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Quarantine Facility

They have a quarantine facility underneath the bird house.

St Louis Zoo Quarantine Facility

The quarantine facility has quite a few rows of aviaries that houses birds that are not on display. They use it if they want to rotate birds. It houses ingoing and outgoing birds and it also houses the Guam Kingfishers.

I really like this idea that they have here; it is not nearly as intrusive as having to go inside each time to service the aviary. It is a brief little shelf made of mesh just inside those little squares that you can see in the front of the aviaries in the photo (above) that simply open up and you can service the food and water and that is all you need to do. You don't need to go inside disturbing birds which when you are dealing with birds like the Guam Kingfisher can make all the difference between the birds settling down and breeding that season.

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Guam Kingfishers

Guam KingfisherThere are currently 137 Guam Kingfishers held in 11 facilities. St Louis Zoo has had them since 1985 and they have only recently gone on exhibit in 2010. They have had 47 hatch so that is a pretty decent rate but there is much more emphasis now on the breeding programme, more than there has ever been before. They are the rarest little bird that you will ever see and the rarest in their collection. The last Guam Kingfisher that was seen in the wild was in 1988.

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Horned Guan

Horned GuanThe Horned Guan is the size of a turkey. It looks like a kindergartener has just designed its face. It has this large bizzare red horn and white irises around the pupils of these large googly eyes. It is a very unusual looking bird.

St Louis Zoo holds four of the six birds held in captivity. They have never bred them but there was one egg in incubation as of March earlier this year. They have a very intricate diet and they didn't go into it but they did say that a poor diet unfortunately leads to a high mortality rate in captivity. Certainly there are in situ programmes south of the border for these birds where they are trying to work on captive programmes prelease. However they were quite excited to have at least just that one egg in incubation. This is something that I certainly need to check on to see how they are going.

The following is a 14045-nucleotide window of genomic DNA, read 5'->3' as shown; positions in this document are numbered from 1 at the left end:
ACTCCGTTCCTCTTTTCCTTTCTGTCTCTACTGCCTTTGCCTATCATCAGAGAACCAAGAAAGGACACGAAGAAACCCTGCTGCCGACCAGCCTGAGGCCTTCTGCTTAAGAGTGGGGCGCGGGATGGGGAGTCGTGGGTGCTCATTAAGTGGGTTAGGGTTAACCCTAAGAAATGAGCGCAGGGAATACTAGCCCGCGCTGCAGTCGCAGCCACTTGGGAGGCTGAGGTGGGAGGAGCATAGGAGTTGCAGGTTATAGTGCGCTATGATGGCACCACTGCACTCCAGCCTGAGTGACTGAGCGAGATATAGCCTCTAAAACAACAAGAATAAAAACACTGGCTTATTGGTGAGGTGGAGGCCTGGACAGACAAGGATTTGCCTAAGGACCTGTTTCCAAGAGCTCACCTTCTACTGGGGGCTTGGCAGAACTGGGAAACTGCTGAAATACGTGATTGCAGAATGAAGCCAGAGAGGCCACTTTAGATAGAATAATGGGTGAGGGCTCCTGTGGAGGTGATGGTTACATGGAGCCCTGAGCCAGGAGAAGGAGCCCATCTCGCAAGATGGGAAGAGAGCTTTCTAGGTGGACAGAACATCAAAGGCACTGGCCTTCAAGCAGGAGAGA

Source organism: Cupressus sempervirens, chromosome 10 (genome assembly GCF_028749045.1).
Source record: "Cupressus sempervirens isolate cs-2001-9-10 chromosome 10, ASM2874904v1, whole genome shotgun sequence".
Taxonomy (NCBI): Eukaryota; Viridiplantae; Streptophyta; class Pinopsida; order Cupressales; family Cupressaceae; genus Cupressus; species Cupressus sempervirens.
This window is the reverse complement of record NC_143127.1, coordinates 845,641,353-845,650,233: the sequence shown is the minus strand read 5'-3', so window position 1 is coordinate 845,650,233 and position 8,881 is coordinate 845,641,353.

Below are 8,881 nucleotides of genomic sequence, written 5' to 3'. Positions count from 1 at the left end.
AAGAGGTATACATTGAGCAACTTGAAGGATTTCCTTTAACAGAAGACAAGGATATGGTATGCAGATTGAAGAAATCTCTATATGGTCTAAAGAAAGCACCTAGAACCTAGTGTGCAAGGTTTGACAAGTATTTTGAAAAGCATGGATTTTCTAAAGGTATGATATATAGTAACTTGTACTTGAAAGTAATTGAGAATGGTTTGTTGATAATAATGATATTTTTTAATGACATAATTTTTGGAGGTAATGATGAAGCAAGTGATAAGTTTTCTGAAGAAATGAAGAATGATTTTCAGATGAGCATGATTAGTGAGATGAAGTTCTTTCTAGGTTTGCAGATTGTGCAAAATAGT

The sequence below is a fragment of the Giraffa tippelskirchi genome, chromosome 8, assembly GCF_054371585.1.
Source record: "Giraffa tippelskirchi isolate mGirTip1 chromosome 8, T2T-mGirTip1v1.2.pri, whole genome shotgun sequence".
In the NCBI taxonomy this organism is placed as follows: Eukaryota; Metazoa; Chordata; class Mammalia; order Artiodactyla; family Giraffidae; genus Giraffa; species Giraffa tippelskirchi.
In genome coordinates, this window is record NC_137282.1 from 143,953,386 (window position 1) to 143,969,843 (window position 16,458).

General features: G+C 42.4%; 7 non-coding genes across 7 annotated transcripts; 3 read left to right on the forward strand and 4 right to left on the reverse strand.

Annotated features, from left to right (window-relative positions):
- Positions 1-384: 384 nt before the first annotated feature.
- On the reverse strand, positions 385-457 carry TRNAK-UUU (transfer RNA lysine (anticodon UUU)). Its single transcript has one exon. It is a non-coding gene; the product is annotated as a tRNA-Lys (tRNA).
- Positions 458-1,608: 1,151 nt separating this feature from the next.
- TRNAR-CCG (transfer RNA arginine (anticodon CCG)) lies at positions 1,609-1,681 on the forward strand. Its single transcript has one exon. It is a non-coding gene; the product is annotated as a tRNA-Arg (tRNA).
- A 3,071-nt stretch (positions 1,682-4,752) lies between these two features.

Horned Guan Exhibit

This is another thing that fascinates me. You walk into the bird house and this is the first thing that you see. A big room set up, there is no wire so the birds are not behind mesh, they simply rely on the birds' behaviour to determine that they will remain in this room.

Horned Guan's Exhibit

You can't quite see the ceilings in the photo (above). It is above the tiles, it goes up about another metre or so with a group of people walking straight in or a group of kindergartens come running in, the birds aren't going to fly towards them, they are going to go back or shoot up. So they use the design of this structure to keep some of the more docile birds in there. Horned Guan, fruit doves, some of the whistling ducks and a few other species are all housed here. They do occasionally jump the barriers and wander around but the zoo keepers in the morning just chase them back over the barrier.

You can at the back on the left there is a little bit of yellow plastic there, that is because there is some piano wire there and the yellow plastic is so that the Horned Guans don't crash into it. There is some nesting activity going on in there and they have had to separate it so that they don't get bothered by the other Guans. So hopefully there should be some other eggs by now. They were very excited about that news. This whole exhibit was fenced off with a darkened shade cloth so that there wasn't as much public interaction bothering the birds.

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Tawny Frogmouths

Tawny FrogmouthsTawny Frogmouth Exhibit

The last time I visited the zoo this exhibit housed Victorian Crowned Pigeons. This time round it was Tawny Frogmouths. The American people love Tawny Frogmouths. The last time I was there I asked the American keeper what her favourite bird was and she said she loved these Tawny Frogmouths.

New stock was acquired from the Darling Downs Zoo in Queensland in 2013 and/or the South Australia Zoo to bring new blood into America and it was all over the news over there when they hatched a Tawny Frogmouth! St Louis Zoo is very proud to have bred Tawny Frogmouths.

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Burrowing Owl

I love these owls. There was a whole family of these little Burrowing Owls. They had a beautifully landscaped exhibit. I guess they are not going to trash it like some of the noisy parrots would trash it. It was a very dynamic little exhibit.

Burrowing OwlBurrowing Owl Exhibit

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Red-billed blue Magpie

Red-billed blue MagpieRed-billed blue Magpie Exhibit

The Red Billed Blue Magpie is a beautiful little bird that softbill fanciers would love. It always looks like an animatronic in its behaviour, it posed for the camera, slow moving, it just stood there. It was fantastic for anyone who wants a good photo of a flash looking bird. It is almost too good to be true but I can tell you that photo does it absolutely no justice. It was such a brazen bird. It is something like (if anyone goes bird watching) and sees the Yellow Robins. They kind of just pose there for the camera and they are not phased by anything. The Red Billed Blue Magpie is a much bigger and more colourful bird than that.

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White-headed Buffalo Weaver, Yellow-billed Hornbill,
Carmine Bee-eater, Blacksmith Plover, Superb Starling

I loved this exhibit (below right). It was previously for Tinnamoos which is like a big quail (something like a partridge in an unattractive quail colour). This has now been re-landscaped with these holes, little pockets in the back of it. They are planning on introducing a large group of bee-eaters. Carmine Bee-eaters are quite common in American zoos whilst we have the Rainbow bee-eaters here in Australia. Amongst it is the Buffalo Weaver (below top left), a beautiful little weaver bird - a lovely little finch like bird. I couldn't get a good shot of them unfortunately. Then underneath it (below bottom left) is the Superb Starling which seemed to be like a filler species. They couldn't think of something so the beautiful Superb Starling was put in this exhibit as well, much to my delight.